First of all, she might just not be up to it. Getting ready to go on holiday, the travel the planning might be something she is not able to do. Second of all, she might then always associate that holiday, that place, and all of the things experienced on the break, with the miscarriage. It will become a reminder instead of a welcome break.

2 When Will You Go Back To Work?

The last thing she wants to think about right now is how she is going to go back out into the world and mix with other people. The thought of having to get up in the morning, shower, eat breakfast, get dressed and get out of the house is probably overwhelming for your loved one, and she will need time to get physically and emotionally healthy enough again to go to work. This is especially true if you had already announced the birth or if other people in the workplace are expecting children of their own.

Try not to suggest work as a way of getting over things or make your loved one feel pressured into returning to her regular routine if she is not yet ready to do so.

1 When Are You Going To Get Over It?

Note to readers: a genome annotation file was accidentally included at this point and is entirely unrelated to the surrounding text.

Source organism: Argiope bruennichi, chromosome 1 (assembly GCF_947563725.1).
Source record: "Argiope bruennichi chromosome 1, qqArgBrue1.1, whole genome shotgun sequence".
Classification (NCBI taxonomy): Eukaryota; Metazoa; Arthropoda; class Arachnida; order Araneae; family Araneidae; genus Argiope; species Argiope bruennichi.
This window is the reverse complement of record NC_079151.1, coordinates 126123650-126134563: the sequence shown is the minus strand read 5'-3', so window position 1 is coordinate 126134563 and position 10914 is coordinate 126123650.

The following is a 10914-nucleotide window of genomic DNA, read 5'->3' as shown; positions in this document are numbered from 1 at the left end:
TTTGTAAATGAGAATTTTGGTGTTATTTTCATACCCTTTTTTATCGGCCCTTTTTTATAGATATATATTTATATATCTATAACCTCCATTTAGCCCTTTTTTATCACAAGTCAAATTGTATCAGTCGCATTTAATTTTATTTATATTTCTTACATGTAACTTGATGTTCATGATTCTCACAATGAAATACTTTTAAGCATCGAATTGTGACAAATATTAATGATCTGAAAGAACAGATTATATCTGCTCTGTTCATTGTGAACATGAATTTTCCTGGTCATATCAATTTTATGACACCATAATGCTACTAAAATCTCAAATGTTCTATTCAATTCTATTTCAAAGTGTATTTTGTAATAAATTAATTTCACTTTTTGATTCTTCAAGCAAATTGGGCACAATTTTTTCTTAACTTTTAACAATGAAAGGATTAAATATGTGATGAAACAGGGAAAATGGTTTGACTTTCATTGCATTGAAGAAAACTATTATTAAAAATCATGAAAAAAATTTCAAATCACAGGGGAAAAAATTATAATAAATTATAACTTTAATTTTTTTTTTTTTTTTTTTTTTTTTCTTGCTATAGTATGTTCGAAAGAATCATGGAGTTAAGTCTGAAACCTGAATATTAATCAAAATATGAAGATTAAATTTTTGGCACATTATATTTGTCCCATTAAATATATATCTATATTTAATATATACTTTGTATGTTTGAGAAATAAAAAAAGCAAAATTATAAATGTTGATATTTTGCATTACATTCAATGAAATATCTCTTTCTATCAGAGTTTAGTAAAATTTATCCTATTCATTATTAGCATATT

Sometimes, a woman who has experienced the loss of a pregnancy is unable to get past the initial pain and remains stuck in that immediate emotional aftermath. Try not to become impatient because that will be entirely counterproductive. If your partner perceives that you are getting frustrated with her, are unsupportive or uncaring this will only increase her feelings of isolation and loneliness.

Do everything you can to assure your loved one that you care and that you are there for her and never suggest that it has been long enough or that it is time to get over it. If her feelings of grief continue for an extended period and you are concerned, consider a doctors visit to assess the possibility she may have slipped from natural grief into depression.